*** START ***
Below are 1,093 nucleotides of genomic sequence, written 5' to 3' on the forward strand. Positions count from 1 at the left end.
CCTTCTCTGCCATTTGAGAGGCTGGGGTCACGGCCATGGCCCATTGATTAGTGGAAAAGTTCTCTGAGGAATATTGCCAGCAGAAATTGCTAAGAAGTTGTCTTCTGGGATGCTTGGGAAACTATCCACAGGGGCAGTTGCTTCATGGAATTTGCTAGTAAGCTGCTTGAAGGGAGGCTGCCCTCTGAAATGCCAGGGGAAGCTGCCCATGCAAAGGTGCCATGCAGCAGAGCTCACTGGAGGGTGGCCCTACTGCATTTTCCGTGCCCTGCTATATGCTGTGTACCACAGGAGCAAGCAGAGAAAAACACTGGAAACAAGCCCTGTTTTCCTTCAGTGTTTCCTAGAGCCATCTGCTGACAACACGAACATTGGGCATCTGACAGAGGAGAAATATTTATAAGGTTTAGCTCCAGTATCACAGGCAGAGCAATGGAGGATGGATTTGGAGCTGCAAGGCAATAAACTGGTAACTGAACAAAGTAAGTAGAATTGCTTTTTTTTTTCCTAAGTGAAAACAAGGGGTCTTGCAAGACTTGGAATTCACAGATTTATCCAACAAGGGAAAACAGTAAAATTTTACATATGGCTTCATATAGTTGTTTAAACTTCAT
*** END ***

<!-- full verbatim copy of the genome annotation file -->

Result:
Below are 1,093 nucleotides of genomic sequence, written 5' to 3' on the forward strand. Positions count from 1 at the left end.
CCTTCTCTGCCATTTGAGAGGCTGGGGTCACGGCCATGGCCCATTGATTAGTGGAAAAGTTCTCTGAGGAATATTGCCAGCAGAAATTGCTAAGAAGTTGTCTTCTGGGATGCTTGGGAAACTATCCACAGGGGCAGTTGCTTCATGGAATTTGCTAGTAAGCTGCTTGAAGGGAGGCTGCCCTCTGAAATGCCAGGGGAAGCTGCCCATGCAAAGGTGCCATGCAGCAGAGCTCACTGGAGGGTGGCCCTACTGCATTTTCCGTGCCCTGCTATATGCTGTGTACCACAGGAGCAAGCAGAGAAAAACACTGGAAACAAGCCCTGTTTTCCTTCAGTGTTTCCTAGAGCCATCTGCTGACAACACGAACATTGGGCATCTGACAGAGGAGAAATATTTATAAGGTTTAGCTCCAGTATCACAGGCAGAGCAATGGAGGATGGATTTGGAGCTGCAAGGCAATAAACTGGTAACTGAACAAAGTAAGTAGAATTGCTTTTTTTTTTCCTAAGTGAAAACAAGGGGTCTTGCAAGACTTGGAATTCACAGATTTATCCAACAAGGGAAAACAGTAAAATTTTACATATGGCTTCATATAGTTGTTTAAACTTCAT